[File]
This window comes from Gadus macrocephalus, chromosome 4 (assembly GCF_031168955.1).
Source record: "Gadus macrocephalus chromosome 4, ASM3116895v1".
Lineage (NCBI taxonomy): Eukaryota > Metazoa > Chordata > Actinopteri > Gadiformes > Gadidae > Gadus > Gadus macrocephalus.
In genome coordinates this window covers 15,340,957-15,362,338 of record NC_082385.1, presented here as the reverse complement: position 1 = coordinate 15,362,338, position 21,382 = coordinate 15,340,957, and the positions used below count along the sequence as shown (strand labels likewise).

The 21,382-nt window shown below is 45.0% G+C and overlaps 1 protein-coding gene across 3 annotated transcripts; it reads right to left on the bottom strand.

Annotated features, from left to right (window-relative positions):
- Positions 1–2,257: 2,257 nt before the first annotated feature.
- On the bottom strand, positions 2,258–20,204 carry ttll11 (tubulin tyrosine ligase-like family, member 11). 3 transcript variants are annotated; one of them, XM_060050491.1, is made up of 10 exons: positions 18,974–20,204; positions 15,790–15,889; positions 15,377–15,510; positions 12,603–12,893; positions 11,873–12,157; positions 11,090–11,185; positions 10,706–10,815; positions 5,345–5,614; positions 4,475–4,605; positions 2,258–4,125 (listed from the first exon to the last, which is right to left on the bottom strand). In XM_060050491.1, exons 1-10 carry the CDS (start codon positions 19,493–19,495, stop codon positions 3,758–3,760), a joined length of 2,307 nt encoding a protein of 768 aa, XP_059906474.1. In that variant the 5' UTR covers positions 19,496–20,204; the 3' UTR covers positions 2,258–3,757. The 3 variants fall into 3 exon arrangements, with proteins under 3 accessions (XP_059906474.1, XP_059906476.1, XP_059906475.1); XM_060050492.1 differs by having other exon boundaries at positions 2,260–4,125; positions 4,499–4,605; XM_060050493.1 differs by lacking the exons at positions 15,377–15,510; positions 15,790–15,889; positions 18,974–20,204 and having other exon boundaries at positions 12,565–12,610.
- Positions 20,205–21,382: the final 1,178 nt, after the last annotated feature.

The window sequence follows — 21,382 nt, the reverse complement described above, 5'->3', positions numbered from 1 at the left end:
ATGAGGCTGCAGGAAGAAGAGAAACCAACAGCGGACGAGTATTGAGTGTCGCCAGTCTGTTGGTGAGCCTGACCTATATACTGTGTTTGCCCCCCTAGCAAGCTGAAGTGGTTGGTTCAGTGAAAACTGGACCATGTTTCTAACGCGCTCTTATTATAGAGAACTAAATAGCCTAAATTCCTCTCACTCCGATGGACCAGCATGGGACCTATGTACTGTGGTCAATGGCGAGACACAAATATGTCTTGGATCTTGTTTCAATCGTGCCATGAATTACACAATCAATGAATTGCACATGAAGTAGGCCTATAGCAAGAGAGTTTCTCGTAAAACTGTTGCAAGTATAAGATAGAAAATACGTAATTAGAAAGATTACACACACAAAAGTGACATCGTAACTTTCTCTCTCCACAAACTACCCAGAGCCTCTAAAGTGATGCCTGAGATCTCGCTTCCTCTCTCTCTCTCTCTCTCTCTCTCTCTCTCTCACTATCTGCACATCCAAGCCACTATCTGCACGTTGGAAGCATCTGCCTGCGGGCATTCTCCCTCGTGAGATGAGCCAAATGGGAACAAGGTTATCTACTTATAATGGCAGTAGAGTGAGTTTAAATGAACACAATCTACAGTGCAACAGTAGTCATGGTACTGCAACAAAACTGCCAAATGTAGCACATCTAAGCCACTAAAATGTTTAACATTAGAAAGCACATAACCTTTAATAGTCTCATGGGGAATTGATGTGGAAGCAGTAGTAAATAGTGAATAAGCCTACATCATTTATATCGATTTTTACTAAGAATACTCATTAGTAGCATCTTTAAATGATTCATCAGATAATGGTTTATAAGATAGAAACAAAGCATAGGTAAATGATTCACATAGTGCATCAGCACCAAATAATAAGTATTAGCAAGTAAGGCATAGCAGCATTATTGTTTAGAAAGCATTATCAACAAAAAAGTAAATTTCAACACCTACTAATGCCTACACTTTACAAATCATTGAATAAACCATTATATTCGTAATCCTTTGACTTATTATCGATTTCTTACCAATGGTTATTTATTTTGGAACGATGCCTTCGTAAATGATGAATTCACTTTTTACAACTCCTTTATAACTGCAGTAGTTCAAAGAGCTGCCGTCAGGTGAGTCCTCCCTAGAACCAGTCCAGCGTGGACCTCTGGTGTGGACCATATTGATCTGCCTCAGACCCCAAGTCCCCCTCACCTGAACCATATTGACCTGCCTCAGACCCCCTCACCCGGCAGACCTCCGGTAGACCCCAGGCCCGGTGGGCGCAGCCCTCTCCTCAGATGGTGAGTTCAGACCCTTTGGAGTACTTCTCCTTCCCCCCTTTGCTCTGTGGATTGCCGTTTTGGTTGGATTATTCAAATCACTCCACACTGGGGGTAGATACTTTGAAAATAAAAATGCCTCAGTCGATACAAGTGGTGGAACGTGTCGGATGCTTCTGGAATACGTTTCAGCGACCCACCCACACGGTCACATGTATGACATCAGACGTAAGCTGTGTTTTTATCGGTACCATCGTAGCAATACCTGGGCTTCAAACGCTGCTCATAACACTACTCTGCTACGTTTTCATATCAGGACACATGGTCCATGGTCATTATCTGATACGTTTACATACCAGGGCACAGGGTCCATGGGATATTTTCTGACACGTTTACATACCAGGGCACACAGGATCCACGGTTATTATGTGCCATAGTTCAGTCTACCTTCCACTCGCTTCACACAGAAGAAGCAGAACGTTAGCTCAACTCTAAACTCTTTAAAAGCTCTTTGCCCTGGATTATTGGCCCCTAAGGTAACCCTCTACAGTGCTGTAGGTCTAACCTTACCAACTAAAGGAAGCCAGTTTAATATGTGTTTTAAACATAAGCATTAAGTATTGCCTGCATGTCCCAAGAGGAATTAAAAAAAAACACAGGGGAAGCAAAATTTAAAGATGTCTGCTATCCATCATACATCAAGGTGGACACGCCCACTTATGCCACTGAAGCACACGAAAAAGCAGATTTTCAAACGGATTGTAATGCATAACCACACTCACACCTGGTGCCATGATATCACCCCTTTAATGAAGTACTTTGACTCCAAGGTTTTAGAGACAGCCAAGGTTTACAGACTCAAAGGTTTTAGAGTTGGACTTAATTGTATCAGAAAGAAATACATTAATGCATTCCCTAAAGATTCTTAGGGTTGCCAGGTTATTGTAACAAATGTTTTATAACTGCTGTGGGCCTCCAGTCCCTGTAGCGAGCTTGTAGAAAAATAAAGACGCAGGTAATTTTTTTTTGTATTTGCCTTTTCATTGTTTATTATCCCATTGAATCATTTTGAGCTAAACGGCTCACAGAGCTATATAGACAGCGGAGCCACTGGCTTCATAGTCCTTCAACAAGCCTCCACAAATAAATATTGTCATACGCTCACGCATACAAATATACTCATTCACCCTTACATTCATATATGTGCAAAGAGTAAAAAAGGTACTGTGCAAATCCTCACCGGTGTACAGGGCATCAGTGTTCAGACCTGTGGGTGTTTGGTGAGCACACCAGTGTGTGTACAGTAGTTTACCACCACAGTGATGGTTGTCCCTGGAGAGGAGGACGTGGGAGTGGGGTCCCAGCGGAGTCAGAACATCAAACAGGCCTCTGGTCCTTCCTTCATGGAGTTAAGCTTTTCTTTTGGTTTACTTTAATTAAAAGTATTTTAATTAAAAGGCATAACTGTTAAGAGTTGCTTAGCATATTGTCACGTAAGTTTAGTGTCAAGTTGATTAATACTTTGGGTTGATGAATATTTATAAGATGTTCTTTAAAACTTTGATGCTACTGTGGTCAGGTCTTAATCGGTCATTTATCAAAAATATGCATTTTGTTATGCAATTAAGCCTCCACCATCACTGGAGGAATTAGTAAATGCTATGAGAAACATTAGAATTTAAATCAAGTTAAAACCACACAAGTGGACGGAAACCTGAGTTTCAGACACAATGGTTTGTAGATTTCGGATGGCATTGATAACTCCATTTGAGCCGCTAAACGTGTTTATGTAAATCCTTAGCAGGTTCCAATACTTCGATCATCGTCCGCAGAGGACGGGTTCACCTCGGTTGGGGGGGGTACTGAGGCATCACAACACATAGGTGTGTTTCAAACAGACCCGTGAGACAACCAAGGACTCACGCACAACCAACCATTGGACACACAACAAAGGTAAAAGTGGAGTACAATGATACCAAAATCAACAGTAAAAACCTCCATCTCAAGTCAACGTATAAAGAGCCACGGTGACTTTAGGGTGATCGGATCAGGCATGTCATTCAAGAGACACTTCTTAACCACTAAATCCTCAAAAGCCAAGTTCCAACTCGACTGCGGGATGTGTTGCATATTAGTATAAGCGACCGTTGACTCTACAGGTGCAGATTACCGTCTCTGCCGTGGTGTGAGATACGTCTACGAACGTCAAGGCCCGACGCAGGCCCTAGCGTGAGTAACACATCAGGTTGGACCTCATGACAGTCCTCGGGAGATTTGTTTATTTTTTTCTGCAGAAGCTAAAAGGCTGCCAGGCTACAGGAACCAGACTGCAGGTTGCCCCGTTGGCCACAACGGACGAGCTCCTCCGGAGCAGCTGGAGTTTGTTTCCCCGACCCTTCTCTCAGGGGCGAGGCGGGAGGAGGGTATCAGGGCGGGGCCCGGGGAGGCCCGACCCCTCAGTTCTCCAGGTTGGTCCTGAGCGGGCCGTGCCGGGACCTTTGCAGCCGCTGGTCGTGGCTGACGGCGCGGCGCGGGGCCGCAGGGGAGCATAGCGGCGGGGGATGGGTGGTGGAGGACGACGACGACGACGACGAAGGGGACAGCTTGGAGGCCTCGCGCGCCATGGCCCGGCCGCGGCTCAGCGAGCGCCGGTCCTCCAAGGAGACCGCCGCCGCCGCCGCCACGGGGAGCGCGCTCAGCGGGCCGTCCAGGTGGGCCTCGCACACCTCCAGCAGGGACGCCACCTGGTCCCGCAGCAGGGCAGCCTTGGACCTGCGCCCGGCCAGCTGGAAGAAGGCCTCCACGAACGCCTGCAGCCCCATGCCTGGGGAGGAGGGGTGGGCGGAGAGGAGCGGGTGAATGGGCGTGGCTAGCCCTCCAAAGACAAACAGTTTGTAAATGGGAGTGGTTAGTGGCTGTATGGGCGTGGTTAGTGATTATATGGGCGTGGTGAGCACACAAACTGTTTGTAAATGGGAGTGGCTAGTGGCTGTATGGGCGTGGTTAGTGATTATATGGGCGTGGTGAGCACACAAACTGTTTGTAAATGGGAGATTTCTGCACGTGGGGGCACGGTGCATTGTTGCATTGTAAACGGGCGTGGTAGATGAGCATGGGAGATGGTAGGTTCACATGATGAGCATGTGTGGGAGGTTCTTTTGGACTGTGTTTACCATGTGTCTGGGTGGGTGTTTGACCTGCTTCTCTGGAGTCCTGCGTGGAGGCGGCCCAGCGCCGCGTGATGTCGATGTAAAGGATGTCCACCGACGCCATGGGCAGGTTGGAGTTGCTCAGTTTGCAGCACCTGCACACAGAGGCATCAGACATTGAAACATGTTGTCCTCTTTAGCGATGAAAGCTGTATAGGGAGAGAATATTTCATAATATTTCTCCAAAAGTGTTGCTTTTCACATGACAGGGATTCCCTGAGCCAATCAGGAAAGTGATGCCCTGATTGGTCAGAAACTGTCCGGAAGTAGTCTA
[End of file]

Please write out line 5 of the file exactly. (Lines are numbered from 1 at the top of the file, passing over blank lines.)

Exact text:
The 21,382-nt window shown below is 45.0% G+C and overlaps 1 protein-coding gene across 3 annotated transcripts; it reads right to left on the bottom strand.